Task Flow Network and Critical Path Once the Work Breakdown Structure has been created and defined, the next step is to create the task flow network. The tasks are then arranged into the planned sequence in order to be able to most efficiently and successfully complete the project in a timely and cost-effective

OS Upgrade Project 11 manner. The most important tasks at hand are the ones that determine the start time of their predecessors. These tasks fall on the critical path. The critical path is the longest path of duration through the network of tasks. The significance here is that if the tasks that comprise the critical path become delayed, then they will delay the project (Collegiate, 2007). As long as the project manager pays close attention to the critical path, many unforeseen time delays can be avoided. Project control is manifest when the project manager is aware of the critical path and the relationship between tasks. Such a situation leads to a successful project. The critical path begins with the decision for the upgrade. This task is directly linked to the schedule since it cannot be formulated until the decision has been made regarding what exactly will be upgraded. Following the schedule creation, the decision on which operating system will be used. Furthermore, one cannot begin the actual upgrade until the schedule is created. Finally, support for the new operating system is enacted after the upgrade has finished since there is no need for support until the operating system is fully installed. Below, the network task flow is outlined and numbered using the WBS codes assigned according to where the fall on the schedule. Certain tasks are linked together. However, the critical path is outlined in red. Each of the tasks on the critical path is directly linked to one another since each one directly affects its successor. If one runs late, it will affect the entire project’s completion time.

OS Upgrade Project 12

Project Scheduling The project schedule provides a graphical representation of predicted tasks, milestones, dependencies, resource requirements, task duration, and deadlines. It shows each WBS task to be performed, the name of the person responsible for completing the task, the start and end date of each task, and the expected duration of the task. During the life of the project, actual progress is frequently compared with the original schedule. This allows for evaluation of development activities. The accuracy of the planning process can also assessed. (Project Management Planning) Once the project is broken down into individual tasks, and then comes the part of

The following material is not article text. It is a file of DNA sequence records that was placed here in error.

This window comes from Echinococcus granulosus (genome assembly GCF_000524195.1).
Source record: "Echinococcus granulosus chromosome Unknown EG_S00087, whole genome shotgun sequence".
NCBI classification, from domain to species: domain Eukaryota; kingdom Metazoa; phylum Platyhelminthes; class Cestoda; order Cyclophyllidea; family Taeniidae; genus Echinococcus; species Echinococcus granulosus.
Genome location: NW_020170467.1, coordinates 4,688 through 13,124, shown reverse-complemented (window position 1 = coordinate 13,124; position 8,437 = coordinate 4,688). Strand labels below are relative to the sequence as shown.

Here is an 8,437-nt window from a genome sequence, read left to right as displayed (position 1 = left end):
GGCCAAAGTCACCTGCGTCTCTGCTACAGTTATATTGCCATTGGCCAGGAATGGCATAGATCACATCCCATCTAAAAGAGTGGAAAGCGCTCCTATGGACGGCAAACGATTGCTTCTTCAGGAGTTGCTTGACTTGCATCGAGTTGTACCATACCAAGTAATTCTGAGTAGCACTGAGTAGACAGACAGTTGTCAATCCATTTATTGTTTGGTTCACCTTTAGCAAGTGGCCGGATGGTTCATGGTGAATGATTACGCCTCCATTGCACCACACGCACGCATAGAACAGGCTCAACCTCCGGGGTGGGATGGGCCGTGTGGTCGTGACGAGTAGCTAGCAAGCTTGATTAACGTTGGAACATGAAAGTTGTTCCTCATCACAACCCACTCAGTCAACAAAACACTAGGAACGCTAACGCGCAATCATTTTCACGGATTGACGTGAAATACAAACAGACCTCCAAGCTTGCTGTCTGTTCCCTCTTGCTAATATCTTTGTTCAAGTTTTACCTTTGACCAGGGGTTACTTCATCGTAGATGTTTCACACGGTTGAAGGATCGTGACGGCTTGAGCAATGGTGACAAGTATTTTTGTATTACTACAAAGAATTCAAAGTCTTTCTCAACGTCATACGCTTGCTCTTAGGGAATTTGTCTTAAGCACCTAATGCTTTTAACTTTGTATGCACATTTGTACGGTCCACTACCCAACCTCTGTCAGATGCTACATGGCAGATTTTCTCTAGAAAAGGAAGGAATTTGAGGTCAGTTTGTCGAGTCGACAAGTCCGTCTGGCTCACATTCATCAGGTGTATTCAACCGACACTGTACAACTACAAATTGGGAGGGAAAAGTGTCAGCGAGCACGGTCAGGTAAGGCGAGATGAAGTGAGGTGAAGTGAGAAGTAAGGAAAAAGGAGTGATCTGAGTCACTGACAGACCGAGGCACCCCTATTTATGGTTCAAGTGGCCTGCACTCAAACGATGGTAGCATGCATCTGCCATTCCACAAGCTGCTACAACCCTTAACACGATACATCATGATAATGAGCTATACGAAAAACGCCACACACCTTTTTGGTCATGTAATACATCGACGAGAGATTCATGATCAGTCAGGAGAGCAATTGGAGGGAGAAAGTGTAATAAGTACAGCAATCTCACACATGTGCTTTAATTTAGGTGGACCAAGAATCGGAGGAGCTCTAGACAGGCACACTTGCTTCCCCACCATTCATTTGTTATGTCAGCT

OS Upgrade Project 13 estimating times for each task. It is the PM’s job to add some contingencies so that the schedule portrays realistic possibilities of delays. Having past knowledge of real projects is very important. If the team can draw on past data, then they can make decisions based on experience vs. guessing. The critical path links tasks across the schedule. Calculations can be created with the help of a good software scheduling package (EE Senior Project Control Documents, n.d.). Project Reporting For the duration of the project, a weekly conference call would allow each person or department to fill out a report slide containing the information relevant to the current work week. The pertinent information would be tasks duration, tasks start date, and tasks completed date. By keeping a weekly check on the project, delays can be easily identified so that a solution can be implemented without a detrimental affect to the entire project. Sample project slide